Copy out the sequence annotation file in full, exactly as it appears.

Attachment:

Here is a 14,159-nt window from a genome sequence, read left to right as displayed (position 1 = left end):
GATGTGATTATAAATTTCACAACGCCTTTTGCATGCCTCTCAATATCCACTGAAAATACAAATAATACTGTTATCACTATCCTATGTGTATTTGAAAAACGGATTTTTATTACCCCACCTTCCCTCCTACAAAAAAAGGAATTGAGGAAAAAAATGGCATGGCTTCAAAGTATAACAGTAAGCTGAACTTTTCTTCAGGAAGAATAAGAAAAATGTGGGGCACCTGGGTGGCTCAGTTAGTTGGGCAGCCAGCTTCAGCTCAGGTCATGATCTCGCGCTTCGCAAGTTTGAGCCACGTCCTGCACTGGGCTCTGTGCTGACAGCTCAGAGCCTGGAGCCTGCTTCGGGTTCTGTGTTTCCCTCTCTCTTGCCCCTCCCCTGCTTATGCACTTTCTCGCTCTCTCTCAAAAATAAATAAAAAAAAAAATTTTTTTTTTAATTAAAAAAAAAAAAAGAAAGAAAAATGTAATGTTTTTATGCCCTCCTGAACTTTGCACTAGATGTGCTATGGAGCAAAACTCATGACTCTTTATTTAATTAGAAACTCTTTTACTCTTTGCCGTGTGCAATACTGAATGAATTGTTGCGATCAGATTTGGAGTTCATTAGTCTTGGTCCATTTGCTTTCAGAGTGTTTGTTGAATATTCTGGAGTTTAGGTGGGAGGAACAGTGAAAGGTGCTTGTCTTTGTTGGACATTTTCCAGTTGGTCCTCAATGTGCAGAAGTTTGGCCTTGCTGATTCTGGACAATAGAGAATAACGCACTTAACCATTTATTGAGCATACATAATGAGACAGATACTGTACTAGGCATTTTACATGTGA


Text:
Here is a 14,159-nt window from a genome sequence, read left to right as displayed (position 1 = left end):
GATGTGATTATAAATTTCACAACGCCTTTTGCATGCCTCTCAATATCCACTGAAAATACAAATAATACTGTTATCACTATCCTATGTGTATTTGAAAAACGGATTTTTATTACCCCACCTTCCCTCCTACAAAAAAAGGAATTGAGGAAAAAAATGGCATGGCTTCAAAGTATAACAGTAAGCTGAACTTTTCTTCAGGAAGAATAAGAAAAATGTGGGGCACCTGGGTGGCTCAGTTAGTTGGGCAGCCAGCTTCAGCTCAGGTCATGATCTCGCGCTTCGCAAGTTTGAGCCACGTCCTGCACTGGGCTCTGTGCTGACAGCTCAGAGCCTGGAGCCTGCTTCGGGTTCTGTGTTTCCCTCTCTCTTGCCCCTCCCCTGCTTATGCACTTTCTCGCTCTCTCTCAAAAATAAATAAAAAAAAAAATTTTTTTTTTAATTAAAAAAAAAAAAAGAAAGAAAAATGTAATGTTTTTATGCCCTCCTGAACTTTGCACTAGATGTGCTATGGAGCAAAACTCATGACTCTTTATTTAATTAGAAACTCTTTTACTCTTTGCCGTGTGCAATACTGAATGAATTGTTGCGATCAGATTTGGAGTTCATTAGTCTTGGTCCATTTGCTTTCAGAGTGTTTGTTGAATATTCTGGAGTTTAGGTGGGAGGAACAGTGAAAGGTGCTTGTCTTTGTTGGACATTTTCCAGTTGGTCCTCAATGTGCAGAAGTTTGGCCTTGCTGATTCTGGACAATAGAGAATAACGCACTTAACCATTTATTGAGCATACATAATGAGACAGATACTGTACTAGGCATTTTACATGTGA